Rockenbauch recommends a change of perspective and turns the tables with relish: “The most extreme thing I can currently imagine is going on,” he says. “Because that is the path that will surely lead millions of people to ruin.” He is particularly annoyed when he hears the accusation that he shouldn’t give people false hopes with his unrealistic plans. Then the chatterbox lectures: “You can only say something like that when you have already given up on mankind still getting the problem under control. Why should it – just one example – be so impossible, 50 kilometers of cycle paths in two years Other cities can do that too. The important thing is that we really get down to it now. We need more ambitious goals than those that are considered achievable. “
Nopper, Schreier, what’s the difference?
The question of climate protection is an existential one, but certainly not one that a Stuttgart mayor could solve on his own. And even more so, despite its overriding importance for all other areas of life, environmental policy is by no means the only issue that concerns the population of the state capital. Nevertheless, the social and media handling of demands that have to be radical because reality has become extreme can serve as a yardstick – and shows, not only in Stuttgart, how great the challenge of a presumably vital transformation of the modern business world is. Especially in a society that is subject to the false belief that everything can stay as it is.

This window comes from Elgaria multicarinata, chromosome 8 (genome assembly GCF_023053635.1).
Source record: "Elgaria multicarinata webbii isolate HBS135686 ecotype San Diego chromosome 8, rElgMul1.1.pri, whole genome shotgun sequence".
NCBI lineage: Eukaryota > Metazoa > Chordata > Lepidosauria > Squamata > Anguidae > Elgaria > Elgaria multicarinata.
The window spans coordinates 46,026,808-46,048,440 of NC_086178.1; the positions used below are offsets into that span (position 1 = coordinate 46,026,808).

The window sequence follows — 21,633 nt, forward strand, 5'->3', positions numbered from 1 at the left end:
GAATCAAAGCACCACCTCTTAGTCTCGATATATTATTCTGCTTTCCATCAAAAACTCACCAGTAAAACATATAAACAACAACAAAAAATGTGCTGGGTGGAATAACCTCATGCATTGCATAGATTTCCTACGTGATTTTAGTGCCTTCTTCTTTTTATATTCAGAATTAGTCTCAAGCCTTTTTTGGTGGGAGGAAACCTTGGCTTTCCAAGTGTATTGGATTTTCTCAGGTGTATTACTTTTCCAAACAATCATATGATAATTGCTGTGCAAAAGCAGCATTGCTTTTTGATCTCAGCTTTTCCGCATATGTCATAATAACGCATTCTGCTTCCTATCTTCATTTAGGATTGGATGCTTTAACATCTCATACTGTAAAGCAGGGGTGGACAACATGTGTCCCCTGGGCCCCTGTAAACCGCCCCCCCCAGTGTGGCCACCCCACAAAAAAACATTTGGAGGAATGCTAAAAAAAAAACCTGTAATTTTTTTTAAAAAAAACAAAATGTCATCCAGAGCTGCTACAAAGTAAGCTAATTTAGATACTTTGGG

The extreme reality, however, has long since made itself felt not only through the escalating climate crisis. Also on the housing and labor market, with the worldwide migration and refugee movements as well as the increasingly diverging socio-economic inequality, a few conditions seem to have gotten out of balance. Added to this are the global economic crises that break out regularly and at an alarming rate, which each time go hand in hand with drastic waves of impoverishment for the poorer sections of the population.
All global problems that no mayor can solve. But all problems that make themselves felt in every city. It is exciting to see who recognizes that there are serious difficulties here. For the people in the middle, the fundamental systemic crisis is mostly not an issue.
And so back to Stuttgart: Perhaps the greatest peculiarity in an election campaign that is not lacking in curiosities is probably that Hannes Rockenbauch and Marian Schreier are assigned to the same camp. It doesn’t even seem to matter that they see it differently themselves. The two have little in common. One is on the left and sees that as a positive quality. The other is wary of it and considers himself a progressive middle. The one loves the argument, insists on his point of view and seeks the argument. The other moderates, always has the success in view and is flexible where a new view promises more supporters. In fact, the boy with the liberal advisers is much more like the old man from the Union than the redhead with the radical ideas.